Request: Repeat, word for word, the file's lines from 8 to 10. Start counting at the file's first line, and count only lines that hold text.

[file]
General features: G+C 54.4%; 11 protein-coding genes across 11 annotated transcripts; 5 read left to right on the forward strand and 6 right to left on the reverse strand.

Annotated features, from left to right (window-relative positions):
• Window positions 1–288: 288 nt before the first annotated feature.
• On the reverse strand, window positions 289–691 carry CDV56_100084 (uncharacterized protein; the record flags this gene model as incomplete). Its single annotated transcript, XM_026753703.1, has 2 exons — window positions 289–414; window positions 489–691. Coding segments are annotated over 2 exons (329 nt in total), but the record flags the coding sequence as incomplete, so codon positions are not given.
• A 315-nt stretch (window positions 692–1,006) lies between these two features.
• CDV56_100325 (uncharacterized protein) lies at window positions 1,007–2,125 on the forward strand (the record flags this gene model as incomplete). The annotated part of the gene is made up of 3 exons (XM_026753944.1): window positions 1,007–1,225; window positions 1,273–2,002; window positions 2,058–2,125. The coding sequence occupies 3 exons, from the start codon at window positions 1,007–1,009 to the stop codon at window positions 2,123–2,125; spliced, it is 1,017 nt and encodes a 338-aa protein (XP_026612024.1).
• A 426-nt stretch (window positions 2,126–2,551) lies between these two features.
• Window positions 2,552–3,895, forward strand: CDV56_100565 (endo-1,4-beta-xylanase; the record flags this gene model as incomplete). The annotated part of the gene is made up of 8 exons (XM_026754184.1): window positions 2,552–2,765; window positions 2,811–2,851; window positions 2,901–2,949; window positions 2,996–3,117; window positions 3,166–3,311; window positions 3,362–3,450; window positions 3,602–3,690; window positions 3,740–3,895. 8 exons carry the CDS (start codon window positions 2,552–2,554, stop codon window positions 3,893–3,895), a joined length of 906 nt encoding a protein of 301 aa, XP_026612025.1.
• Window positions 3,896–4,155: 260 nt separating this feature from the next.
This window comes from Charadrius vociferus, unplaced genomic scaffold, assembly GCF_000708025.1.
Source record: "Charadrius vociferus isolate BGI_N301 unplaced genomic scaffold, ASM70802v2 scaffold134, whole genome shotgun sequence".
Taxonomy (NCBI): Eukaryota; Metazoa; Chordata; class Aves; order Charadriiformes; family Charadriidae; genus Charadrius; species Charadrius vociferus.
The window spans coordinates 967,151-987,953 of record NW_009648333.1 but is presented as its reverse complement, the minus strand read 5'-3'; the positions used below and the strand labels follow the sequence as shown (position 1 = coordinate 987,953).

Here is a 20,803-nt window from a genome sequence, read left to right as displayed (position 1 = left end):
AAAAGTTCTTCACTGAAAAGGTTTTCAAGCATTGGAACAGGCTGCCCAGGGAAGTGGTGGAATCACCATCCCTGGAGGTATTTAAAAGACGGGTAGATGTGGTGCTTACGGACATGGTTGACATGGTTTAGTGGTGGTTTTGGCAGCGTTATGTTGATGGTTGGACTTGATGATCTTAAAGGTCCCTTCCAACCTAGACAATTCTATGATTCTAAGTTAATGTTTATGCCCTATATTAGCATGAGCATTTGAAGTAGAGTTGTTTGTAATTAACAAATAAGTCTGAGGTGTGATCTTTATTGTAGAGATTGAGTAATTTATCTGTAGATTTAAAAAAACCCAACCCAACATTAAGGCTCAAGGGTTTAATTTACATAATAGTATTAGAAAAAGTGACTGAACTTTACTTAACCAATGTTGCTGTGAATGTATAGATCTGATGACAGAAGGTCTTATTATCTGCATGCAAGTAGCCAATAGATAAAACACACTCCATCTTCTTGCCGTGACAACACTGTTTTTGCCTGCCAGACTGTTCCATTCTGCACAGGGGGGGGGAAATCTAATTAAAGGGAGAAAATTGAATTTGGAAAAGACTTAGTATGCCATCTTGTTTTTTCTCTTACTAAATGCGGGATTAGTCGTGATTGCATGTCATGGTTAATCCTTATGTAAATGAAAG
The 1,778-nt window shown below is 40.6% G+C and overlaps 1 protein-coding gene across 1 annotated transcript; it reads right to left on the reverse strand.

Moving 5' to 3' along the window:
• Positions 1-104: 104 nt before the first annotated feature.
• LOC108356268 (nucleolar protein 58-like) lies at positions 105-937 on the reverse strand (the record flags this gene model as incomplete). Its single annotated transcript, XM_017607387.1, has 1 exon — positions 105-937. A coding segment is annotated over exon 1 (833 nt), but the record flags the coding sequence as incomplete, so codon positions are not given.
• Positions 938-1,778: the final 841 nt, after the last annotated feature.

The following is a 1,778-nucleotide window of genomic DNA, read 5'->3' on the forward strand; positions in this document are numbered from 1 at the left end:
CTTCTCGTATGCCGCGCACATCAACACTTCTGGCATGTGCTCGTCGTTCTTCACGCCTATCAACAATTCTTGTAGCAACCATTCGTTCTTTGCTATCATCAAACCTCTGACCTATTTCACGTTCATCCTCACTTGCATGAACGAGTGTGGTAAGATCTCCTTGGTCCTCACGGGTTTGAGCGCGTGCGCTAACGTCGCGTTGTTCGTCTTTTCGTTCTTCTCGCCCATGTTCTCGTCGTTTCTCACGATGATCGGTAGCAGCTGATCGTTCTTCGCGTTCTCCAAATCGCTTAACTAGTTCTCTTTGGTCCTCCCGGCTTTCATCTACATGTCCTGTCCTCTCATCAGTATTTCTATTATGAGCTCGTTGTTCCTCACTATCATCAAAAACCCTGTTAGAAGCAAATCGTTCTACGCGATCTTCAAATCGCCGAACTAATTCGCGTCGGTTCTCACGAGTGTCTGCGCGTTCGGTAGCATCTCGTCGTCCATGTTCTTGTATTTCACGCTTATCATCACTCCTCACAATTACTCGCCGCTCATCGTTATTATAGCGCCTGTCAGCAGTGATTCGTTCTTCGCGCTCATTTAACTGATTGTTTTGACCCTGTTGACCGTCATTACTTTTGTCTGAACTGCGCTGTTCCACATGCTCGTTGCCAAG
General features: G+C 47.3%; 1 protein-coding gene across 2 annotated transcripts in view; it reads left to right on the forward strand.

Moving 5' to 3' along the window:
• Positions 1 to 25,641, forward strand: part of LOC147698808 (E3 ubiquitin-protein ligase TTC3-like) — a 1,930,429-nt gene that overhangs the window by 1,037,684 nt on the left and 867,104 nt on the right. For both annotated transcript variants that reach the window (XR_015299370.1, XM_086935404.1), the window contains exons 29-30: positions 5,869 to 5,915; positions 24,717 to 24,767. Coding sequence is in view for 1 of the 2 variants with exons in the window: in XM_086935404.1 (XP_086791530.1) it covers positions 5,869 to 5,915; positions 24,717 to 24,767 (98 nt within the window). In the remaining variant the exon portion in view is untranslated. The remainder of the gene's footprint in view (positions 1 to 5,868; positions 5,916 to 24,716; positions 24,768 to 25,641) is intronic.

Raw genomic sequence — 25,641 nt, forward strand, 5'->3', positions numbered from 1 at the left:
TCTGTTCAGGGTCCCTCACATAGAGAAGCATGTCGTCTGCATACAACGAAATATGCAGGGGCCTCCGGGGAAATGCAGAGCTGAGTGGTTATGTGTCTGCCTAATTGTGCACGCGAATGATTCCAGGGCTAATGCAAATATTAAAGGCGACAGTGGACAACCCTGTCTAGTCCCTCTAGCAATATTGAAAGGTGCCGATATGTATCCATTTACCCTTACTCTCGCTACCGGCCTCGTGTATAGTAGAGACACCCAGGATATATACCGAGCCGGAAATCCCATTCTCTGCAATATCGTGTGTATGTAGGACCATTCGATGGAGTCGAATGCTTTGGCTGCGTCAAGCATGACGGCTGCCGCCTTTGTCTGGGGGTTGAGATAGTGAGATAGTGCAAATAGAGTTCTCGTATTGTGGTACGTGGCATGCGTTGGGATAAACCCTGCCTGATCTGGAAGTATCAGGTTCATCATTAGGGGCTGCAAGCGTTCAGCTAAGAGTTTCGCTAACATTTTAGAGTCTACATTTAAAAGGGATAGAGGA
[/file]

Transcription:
• Window positions 2,552–3,895, forward strand: CDV56_100565 (endo-1,4-beta-xylanase; the record flags this gene model as incomplete). The annotated part of the gene is made up of 8 exons (XM_026754184.1): window positions 2,552–2,765; window positions 2,811–2,851; window positions 2,901–2,949; window positions 2,996–3,117; window positions 3,166–3,311; window positions 3,362–3,450; window positions 3,602–3,690; window positions 3,740–3,895. 8 exons carry the CDS (start codon window positions 2,552–2,554, stop codon window positions 3,893–3,895), a joined length of 906 nt encoding a protein of 301 aa, XP_026612025.1.
• Window positions 3,896–4,155: 260 nt separating this feature from the next.
This window comes from Charadrius vociferus, unplaced genomic scaffold, assembly GCF_000708025.1.